KU assistant Joe Dooley hired as head coach at Florida Gulf Coast

Dooley hopes to keep up-tempo style at FGCU

Kansas guard Naadir Tharpe laughs with assistant Joe Dooley prior to tipoff against West Virginia on Saturday, March 2, 2013 at Allen Fieldhouse.

Kansas guard Naadir Tharpe laughs with assistant Joe Dooley prior to tipoff against West Virginia on Saturday, March 2, 2013 at Allen Fieldhouse.

Originally published April 17, 2013 at 1 p.m., updated April 18, 2013 at 12:01 a.m.

Joe Dooley — who has worked as an assistant coach at Kansas University during the entire 10-year Bill Self era — says it’s going to be extremely difficult to say goodbye.

“(It was) quite a run. Being part of 300 wins in a 10-year period, 15 of 20 (Big 12) championships, guys growing up and getting better, the friendships we made with other staff members, players and community members. There’s no better place (than KU),” Dooley said Wednesday after agreeing to a five-year contract to take over as head coach at Florida Gulf Coast University.

“Tanya (wife), Max (son) and I will always be proud to have been Jayhawks,” the 47-year-old Dooley added.

Dooley — he was named the top assistant coach in the country in 2010 by foxsports.com — has always said it would take a “special situation” to leave KU.

“My wife and I and coach Self came up with criteria — to go to a place where you could win, work for a great administration and to top it off a place with great quality of living,” Dooley said. “Fort Myers (Fla.) is attractive to live in and recruit to. All those things told me it was a great fit.”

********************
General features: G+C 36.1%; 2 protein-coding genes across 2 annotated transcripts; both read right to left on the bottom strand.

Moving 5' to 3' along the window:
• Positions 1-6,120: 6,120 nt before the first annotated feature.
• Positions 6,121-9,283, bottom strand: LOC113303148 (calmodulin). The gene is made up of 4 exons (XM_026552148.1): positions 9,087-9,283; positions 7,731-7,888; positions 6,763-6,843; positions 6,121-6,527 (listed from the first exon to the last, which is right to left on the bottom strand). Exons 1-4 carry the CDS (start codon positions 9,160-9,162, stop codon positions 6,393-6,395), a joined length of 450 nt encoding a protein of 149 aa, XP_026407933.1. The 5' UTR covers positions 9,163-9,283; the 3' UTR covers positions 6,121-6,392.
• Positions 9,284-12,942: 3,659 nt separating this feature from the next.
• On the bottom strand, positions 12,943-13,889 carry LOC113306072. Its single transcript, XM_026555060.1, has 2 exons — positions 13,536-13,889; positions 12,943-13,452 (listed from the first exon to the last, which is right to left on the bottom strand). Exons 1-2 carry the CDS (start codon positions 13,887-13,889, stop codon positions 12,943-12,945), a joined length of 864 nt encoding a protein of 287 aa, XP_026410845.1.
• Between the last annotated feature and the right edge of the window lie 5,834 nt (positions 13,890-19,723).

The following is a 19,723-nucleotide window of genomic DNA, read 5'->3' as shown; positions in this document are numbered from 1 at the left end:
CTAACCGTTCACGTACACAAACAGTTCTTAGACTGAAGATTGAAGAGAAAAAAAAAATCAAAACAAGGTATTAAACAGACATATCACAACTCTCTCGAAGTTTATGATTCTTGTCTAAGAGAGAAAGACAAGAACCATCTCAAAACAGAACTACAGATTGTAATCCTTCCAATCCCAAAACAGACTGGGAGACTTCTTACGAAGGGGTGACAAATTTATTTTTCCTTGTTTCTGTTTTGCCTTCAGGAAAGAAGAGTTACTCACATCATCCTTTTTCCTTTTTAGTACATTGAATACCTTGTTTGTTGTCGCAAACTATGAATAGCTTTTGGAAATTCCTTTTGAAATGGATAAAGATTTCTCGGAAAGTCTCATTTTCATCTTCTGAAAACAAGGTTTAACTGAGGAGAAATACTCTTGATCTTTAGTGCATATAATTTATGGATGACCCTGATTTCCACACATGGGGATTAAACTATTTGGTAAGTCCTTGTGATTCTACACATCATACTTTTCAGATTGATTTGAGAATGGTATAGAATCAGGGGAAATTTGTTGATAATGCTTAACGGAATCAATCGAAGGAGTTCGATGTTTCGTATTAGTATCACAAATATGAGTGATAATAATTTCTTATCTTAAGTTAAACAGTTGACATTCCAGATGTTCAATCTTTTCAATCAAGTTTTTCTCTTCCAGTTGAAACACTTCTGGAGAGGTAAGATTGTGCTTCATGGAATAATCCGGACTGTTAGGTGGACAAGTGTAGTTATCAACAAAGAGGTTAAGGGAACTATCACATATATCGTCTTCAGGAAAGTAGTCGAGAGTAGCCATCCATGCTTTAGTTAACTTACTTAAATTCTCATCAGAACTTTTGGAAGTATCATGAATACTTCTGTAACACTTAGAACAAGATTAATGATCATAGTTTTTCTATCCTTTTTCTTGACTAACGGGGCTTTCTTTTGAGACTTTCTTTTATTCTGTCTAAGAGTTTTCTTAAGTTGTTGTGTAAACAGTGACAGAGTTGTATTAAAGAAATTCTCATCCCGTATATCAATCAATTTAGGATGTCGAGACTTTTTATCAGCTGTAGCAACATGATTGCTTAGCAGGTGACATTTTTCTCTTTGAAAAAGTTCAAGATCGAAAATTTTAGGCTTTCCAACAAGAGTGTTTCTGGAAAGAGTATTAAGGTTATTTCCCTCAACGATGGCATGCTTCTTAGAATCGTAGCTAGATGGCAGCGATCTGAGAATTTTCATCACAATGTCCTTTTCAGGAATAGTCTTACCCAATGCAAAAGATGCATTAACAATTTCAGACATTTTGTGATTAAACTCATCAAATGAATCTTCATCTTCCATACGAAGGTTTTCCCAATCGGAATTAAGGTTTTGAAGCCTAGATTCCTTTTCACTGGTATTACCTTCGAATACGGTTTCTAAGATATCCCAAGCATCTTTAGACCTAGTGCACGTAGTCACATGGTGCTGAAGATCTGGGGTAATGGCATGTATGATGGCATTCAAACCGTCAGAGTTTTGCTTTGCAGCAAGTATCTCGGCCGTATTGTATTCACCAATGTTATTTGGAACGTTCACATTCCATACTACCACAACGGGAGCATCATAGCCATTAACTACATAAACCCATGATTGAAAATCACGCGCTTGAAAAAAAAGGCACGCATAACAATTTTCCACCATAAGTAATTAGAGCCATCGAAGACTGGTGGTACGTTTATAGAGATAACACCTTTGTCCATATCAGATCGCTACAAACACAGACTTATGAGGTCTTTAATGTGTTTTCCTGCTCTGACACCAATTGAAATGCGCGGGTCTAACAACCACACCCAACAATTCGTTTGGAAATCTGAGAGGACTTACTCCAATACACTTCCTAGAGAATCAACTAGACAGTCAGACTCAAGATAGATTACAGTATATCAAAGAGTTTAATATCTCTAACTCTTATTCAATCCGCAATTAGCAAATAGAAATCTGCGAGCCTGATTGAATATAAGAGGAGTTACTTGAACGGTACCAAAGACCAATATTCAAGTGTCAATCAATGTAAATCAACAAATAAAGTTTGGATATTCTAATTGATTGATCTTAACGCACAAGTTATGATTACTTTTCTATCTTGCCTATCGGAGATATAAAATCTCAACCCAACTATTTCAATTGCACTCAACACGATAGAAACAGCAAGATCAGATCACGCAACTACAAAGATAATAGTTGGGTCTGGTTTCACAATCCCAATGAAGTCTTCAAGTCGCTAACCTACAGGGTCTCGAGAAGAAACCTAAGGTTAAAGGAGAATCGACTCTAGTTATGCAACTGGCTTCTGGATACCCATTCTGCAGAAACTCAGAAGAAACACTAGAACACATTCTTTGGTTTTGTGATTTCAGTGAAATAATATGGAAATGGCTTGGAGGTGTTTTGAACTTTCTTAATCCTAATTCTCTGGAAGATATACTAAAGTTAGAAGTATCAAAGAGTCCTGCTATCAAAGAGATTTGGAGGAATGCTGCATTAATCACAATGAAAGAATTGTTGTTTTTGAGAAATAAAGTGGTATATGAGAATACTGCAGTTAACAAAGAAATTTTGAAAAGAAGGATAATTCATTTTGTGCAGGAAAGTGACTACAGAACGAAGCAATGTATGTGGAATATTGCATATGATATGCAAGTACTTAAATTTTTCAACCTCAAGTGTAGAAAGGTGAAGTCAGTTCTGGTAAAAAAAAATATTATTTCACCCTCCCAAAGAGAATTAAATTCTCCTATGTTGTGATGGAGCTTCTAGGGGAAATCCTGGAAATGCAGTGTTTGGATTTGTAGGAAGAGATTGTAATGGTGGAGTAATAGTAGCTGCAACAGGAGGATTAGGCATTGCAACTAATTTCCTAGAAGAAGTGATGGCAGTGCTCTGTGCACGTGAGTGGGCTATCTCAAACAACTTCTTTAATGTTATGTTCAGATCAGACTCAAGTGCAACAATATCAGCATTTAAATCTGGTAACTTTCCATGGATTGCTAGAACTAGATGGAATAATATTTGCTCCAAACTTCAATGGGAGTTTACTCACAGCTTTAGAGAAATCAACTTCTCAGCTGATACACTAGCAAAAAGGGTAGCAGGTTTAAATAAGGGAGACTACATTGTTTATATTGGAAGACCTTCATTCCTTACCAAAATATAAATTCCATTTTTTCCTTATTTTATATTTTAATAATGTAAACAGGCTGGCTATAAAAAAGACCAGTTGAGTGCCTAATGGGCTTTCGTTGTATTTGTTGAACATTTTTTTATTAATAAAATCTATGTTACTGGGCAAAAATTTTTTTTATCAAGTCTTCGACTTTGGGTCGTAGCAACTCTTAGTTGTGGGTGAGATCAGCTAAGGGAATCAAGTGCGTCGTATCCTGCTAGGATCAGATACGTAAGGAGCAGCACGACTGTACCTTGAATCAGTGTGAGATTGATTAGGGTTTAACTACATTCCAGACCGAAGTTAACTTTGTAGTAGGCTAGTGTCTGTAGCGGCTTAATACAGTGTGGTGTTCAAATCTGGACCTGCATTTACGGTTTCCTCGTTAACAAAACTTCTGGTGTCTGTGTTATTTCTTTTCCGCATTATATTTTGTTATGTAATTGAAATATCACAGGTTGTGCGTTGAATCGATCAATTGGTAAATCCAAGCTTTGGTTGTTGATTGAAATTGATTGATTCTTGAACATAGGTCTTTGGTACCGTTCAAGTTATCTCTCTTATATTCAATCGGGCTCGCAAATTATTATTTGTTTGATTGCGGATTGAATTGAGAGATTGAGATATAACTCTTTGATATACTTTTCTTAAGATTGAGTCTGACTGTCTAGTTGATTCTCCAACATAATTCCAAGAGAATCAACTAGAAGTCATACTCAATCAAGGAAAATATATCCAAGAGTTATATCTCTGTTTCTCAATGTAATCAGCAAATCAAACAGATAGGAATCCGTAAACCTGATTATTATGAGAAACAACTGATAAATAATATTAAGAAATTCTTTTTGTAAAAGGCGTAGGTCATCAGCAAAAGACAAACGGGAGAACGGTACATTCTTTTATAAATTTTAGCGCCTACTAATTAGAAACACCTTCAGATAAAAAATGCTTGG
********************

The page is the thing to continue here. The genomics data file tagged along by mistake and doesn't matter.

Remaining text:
Still ... “this is bittersweet,” added Dooley, who replaces new USC coach Andy Enfield, who led the Atlantic Sun Conference school to a berth in the Sweet 16 of the 2013 NCAA Tournament. “We have unbelievable memories here. I wouldn’t trade it for anything.”

Dooley — who according to the Fort Myers News-Press will be paid $225,000 a year (he made $300,000, plus use of car and country club membership at KU) annual salary, not counting media money and incentives — has extended offers for assistant coaches Marty Richter and Michael Fly to remain with the program along with director of operations Joey Cantens, the paper indicated.

“Joe certainly gave us 10 years of excellent service. I’m sad to see him leave, but happy for he, Tanya and Max. They deserve this opportunity,” KU coach Self told the Journal-World.

“He’s had several opportunities where he could have made a move but this one just felt the best for him and his family. Joe has meant an awful lot to our program in the last 10 years and a big reason why we have been successful. Although we hate to see him leave, it’s one of those situations that you are so happy for him and know that he will be ultra-successful living on the beach in Florida. He’s been so instrumental in not only coaching our guys but also with the development and skill improvement of our players. All of our players have enjoyed playing for him, knowing they were going to get his best effort every day.”

Dooley had the second-longest tenure of any assistant in KU history. Sam Miranda worked 11 years on coach Ted Owens’ staff.